The USS Iowa (BB 61) has a proud early naval history of service to the United States by projecting our overseas strength and providing firepower soon after it was commissioned in early 1943. Iowa entered into service at the mid-part of World War II and was present at the surrender of Japan in Tokyo Bay on September 2, 1945. Later another call to duty was issued for serving in the Korean conflict which eventually ended with an armistice on July 27, 1953.
The American Battleship is a wonderment of naval technology and projects power from bow to stern. Specifically looking back upon Iowa’s construction at the Brooklyn Navy Yard, gun Tube #270 was installed in turret 1, left position till removal circa 1954 to be relined at the Naval Gun Factory, Washington Navy Yard and reproved at Dahlgren, Virginia as a ready spare.
Fast forward 30 years and note that Iowa BB 61 and her sister battleships being the New Jersey (BB 62), Missouri (BB 63) and Wisconsin (BB 64) are all reactivated in 1984 as part of the plan for a 600-ship Navy. It is sometime shortly thereafter that 9 ready spare tubes arrive at the St. Julien’s Creek Annex (SJCA) of the Norfolk Naval Shipyard (NNSY) to be forward deployed if there were ever need for vessel repairs. I remember this event well because I issued a small Public Works contract work order to prepare a 3-foot-deep stone foundation base in a grass field before they arrived from Dahlgren for long term storage to await as ready spares.
In 1995, one of these nine tubes makes the trip to NNSY’s historic Trophy Park to where it is displayed today, that is Tube #290 which served upon USS New Jersey BB 62 throughout both World War II and Korea.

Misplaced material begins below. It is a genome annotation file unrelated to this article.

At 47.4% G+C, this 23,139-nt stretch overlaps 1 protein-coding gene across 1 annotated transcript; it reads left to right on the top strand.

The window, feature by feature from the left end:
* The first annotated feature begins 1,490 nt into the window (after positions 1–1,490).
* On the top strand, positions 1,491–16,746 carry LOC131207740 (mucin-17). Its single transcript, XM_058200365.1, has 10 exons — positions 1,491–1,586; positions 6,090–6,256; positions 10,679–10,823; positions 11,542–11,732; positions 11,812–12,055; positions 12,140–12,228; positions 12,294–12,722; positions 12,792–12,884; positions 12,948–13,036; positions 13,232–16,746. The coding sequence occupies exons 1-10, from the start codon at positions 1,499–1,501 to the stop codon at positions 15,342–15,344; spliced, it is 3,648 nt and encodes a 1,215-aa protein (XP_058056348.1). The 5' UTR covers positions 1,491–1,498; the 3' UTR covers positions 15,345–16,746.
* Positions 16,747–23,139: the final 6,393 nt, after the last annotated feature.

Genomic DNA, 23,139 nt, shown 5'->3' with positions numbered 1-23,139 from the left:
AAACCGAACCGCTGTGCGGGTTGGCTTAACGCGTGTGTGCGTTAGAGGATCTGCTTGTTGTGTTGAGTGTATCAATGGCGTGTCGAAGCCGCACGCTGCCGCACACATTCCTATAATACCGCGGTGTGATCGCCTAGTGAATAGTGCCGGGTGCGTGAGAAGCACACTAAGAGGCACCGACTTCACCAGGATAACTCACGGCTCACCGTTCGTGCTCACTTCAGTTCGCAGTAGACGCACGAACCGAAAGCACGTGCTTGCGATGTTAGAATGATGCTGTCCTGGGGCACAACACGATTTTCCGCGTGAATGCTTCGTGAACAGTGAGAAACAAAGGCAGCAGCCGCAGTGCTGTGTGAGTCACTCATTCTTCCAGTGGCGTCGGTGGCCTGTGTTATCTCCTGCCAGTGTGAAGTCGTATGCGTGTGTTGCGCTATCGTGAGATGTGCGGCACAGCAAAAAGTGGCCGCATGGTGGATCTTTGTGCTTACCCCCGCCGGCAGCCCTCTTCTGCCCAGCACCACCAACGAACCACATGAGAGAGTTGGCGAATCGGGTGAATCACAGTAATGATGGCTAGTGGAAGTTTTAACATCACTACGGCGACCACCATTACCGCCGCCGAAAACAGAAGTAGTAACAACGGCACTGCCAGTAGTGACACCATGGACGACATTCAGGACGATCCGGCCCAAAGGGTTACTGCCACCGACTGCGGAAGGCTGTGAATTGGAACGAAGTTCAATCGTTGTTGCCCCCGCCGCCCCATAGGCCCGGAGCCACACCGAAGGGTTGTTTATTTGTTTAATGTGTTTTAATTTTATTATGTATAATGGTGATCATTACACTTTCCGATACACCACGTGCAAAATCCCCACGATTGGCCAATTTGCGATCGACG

In June of 2011, the Coastal Defense Study Group was asked to help find safe homes for the remaining eight historic 16-inch/Mark 7 barrels at SJCA or the would be sold for scrap and cut into eight-foot sections. At almost 70 feet long and weighing nearly 120 tons it became quite the labor of love to find groups that might be interested yet to date all have been relocated to either former costal batteries to help interpret the battle on the homefront or adjacent to ships or memorial parks.
So as an aside it is important to understand that Gun #270 was the first 16-inch/Mark 7 gun ever built and is special representing advancements of American naval firepower. The final multi-step destiny of same shall be summarized as follows, thus my title reference of USS Iowa, Gun Tube #270 – An Amazing Final Journey, Part I.
Collaboration between the Navy and multiple private stakeholder organizations have already seen tangible portions of the vision accomplished late January 2023.
The existing uneven surrounding earth from when Tube #270 was repositioned in 2018 after three other adjacent tubes were removed was overcome by the US Navy’s finest, the Seabees from Joint Expeditionary Base Little Creek – Fort Story. They utilized skills with survey instruments to shoot elevations to determine cut and fill required before activating of their massive Caterpillar 120M Road Grader.
Next came local contractor Barnhart with their self-designed 1 shot double gantry crane system capable of lifting 500 tons. Powered by hydraulics this crane system never even recognized the almost 120 tons within the slings as it quietly lifted then lowered the gun tube onto an equally amazing 120-wheel heavy lift trailer.
A short night time road trip from SJCA to Marine Specialty Painting adjacent to NNSY followed soon thereafter. It is here we shall see the existing coatings removed and a fresh coat of preservation over the next month or so.
What is next? Well, you can read about it here in a future issue of Service to the Fleet as we cover the USS Iowa Gun Tube #270 – An Amazing Final Journey, Part II as it transits the roads of Portsmouth, Norfolk and Virginia Beach for a final display location adjacent to the Old Cape Henry Lighthouse at Fort Story later this summer.